The most harmful car companies: Greenpeace ranking

Over the last few decades, car manufacturers have gone to great lengths to demonstrate that they understand the threat their products pose to society by promoting “greener” vehicles at motor shows or advertising that their huge concern for our wellbeing, especially that of our children.

According to a new report by Greenpeace and Greenpeace Germany, their corporate decision making tells a very different story — one in which the carbon footprint of global car industry equals 9% of global greenhouse gas emissions in 2018.

That means the car industry spews out more than all the emissions from the thousands of factories, power plants, agriculture, aeroplanes in the entire European Union. If pumping out that much toxic, climate-warming pollution is their way of keeping us safe, then I think it’s fair to say, the car industry is officially gaslighting us.

In 2018 alone, Volkswagen’s carbon footprint exceeded the annual greenhouse gas emissions of Australia. Ford, General Motors and Fiat-Chrysler have the largest carbon footprint per vehicle due to car sales in the U.S. being dominated by large SUVs and pickup trucks. Hyundai-Kia’s plan to aggressively increase the proportion of SUVs in its product portfolio will inevitably lead to higher CO2 emissions.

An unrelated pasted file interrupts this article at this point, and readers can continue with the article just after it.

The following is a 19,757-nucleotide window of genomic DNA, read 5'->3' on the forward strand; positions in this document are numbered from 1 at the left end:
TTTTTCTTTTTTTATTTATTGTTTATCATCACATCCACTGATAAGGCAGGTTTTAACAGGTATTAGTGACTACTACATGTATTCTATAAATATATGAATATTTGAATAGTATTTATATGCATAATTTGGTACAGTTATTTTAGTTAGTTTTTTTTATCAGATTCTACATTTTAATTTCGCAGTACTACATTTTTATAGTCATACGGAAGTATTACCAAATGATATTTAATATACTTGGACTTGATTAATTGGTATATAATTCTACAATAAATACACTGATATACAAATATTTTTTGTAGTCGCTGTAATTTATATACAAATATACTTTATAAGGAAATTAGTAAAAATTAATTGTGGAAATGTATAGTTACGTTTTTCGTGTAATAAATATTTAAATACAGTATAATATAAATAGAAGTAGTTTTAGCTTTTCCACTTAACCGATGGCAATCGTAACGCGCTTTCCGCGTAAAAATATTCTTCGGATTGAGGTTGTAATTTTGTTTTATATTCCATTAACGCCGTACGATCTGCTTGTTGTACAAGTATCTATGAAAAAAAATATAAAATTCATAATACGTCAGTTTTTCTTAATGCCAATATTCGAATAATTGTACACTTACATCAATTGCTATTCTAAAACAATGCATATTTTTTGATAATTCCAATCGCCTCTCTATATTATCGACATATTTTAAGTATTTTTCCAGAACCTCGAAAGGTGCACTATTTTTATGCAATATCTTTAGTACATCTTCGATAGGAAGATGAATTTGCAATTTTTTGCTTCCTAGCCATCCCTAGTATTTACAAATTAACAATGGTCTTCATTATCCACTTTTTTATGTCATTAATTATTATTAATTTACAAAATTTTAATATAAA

Let’s be real: automakers like VW, Renault-Nissan and others on the list are driving climate change. They’re not doing remotely enough to join us in moving towards a liveable — and breathable — future. These companies have exploited loopholes, manipulated data, and installed devices on their products to cheat regulation tests while lobbying against strong climate regulation and failing to market shared or electric vehicles in any meaningful way.

What’s most infuriating about the car industry is its complete unwillingness to address the climate emergency they helped create and accelerate. They are totally failing in the transition away from diesel and petrol cars. Promoting hybrid cars and improving efficiency are nothing but band-aid solutions to a serious crisis.

And it’s not like the world is begging to drive fossil-fueled cars exclusively — it’s that the industry refuses to innovate in a way that greatly limits people’s freedom to choose transportation that’s greener, cleaner and safer for the climate and our health.

In signing the Paris agreement, world leaders agreed on the need for a rapid transition to a climate-friendly transport system to prevent the planet from warming above 1.5 degrees. That means improving and extending public transport and creating networks run on renewable energy, investing in cycling and walking infrastructure, and increasing the safe uptake of micro-mobility solutions.

But it’s not just up to policymakers. The car industry needs to up its game, and phase out all diesel and petrol cars (yes, even hybrids). We want to see an end to new car sales by 2028, and instead have car manufacturers producing vehicles that are smaller, lighter, more energy-efficient and electric.

That’s why we’re at the International Motor Show in Frankfurt this week — the largest car show in the world — to send a message to the industry directly. On September 14th, they’ll be met by thousands of protesters from all over, cycling, walking, and demonstrating for a climate-friendly future.